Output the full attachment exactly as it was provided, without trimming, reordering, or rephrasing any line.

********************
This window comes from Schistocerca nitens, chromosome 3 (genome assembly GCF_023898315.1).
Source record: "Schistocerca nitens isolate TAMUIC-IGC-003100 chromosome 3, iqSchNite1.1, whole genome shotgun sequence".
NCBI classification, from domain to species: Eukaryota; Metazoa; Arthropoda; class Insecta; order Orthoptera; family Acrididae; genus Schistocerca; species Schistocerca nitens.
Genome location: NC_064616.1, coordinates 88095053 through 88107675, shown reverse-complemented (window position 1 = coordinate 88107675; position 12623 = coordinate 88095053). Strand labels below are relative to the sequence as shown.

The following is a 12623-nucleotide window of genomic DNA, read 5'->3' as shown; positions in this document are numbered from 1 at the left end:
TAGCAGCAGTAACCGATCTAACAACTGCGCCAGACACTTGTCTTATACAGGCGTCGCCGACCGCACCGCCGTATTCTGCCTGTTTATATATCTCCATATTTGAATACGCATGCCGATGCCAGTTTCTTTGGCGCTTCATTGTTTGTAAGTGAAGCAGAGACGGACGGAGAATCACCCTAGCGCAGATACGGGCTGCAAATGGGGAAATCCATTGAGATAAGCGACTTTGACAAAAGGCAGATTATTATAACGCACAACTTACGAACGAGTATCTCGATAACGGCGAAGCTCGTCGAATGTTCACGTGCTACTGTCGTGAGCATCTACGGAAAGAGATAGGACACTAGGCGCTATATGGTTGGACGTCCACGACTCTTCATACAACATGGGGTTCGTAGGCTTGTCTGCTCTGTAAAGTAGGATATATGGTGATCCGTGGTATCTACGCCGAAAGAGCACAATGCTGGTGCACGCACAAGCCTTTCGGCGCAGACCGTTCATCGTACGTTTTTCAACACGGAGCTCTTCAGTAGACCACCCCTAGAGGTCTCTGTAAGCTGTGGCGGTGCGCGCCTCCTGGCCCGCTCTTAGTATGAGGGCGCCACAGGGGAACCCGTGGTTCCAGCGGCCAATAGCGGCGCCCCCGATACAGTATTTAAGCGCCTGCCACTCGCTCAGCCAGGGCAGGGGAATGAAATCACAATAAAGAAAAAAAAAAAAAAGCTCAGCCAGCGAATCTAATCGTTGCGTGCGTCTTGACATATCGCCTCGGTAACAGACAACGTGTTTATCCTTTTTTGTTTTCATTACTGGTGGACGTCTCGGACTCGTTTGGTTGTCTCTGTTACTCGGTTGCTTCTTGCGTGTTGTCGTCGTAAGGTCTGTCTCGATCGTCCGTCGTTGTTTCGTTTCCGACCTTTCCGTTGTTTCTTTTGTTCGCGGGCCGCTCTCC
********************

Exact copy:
This window comes from Schistocerca nitens, chromosome 3 (genome assembly GCF_023898315.1).
Source record: "Schistocerca nitens isolate TAMUIC-IGC-003100 chromosome 3, iqSchNite1.1, whole genome shotgun sequence".
NCBI classification, from domain to species: Eukaryota; Metazoa; Arthropoda; class Insecta; order Orthoptera; family Acrididae; genus Schistocerca; species Schistocerca nitens.
Genome location: NC_064616.1, coordinates 88095053 through 88107675, shown reverse-complemented (window position 1 = coordinate 88107675; position 12623 = coordinate 88095053). Strand labels below are relative to the sequence as shown.

The following is a 12623-nucleotide window of genomic DNA, read 5'->3' as shown; positions in this document are numbered from 1 at the left end:
TAGCAGCAGTAACCGATCTAACAACTGCGCCAGACACTTGTCTTATACAGGCGTCGCCGACCGCACCGCCGTATTCTGCCTGTTTATATATCTCCATATTTGAATACGCATGCCGATGCCAGTTTCTTTGGCGCTTCATTGTTTGTAAGTGAAGCAGAGACGGACGGAGAATCACCCTAGCGCAGATACGGGCTGCAAATGGGGAAATCCATTGAGATAAGCGACTTTGACAAAAGGCAGATTATTATAACGCACAACTTACGAACGAGTATCTCGATAACGGCGAAGCTCGTCGAATGTTCACGTGCTACTGTCGTGAGCATCTACGGAAAGAGATAGGACACTAGGCGCTATATGGTTGGACGTCCACGACTCTTCATACAACATGGGGTTCGTAGGCTTGTCTGCTCTGTAAAGTAGGATATATGGTGATCCGTGGTATCTACGCCGAAAGAGCACAATGCTGGTGCACGCACAAGCCTTTCGGCGCAGACCGTTCATCGTACGTTTTTCAACACGGAGCTCTTCAGTAGACCACCCCTAGAGGTCTCTGTAAGCTGTGGCGGTGCGCGCCTCCTGGCCCGCTCTTAGTATGAGGGCGCCACAGGGGAACCCGTGGTTCCAGCGGCCAATAGCGGCGCCCCCGATACAGTATTTAAGCGCCTGCCACTCGCTCAGCCAGGGCAGGGGAATGAAATCACAATAAAGAAAAAAAAAAAAAAGCTCAGCCAGCGAATCTAATCGTTGCGTGCGTCTTGACATATCGCCTCGGTAACAGACAACGTGTTTATCCTTTTTTGTTTTCATTACTGGTGGACGTCTCGGACTCGTTTGGTTGTCTCTGTTACTCGGTTGCTTCTTGCGTGTTGTCGTCGTAAGGTCTGTCTCGATCGTCCGTCGTTGTTTCGTTTCCGACCTTTCCGTTGTTTCTTTTGTTCGCGGGCCGCTCTCC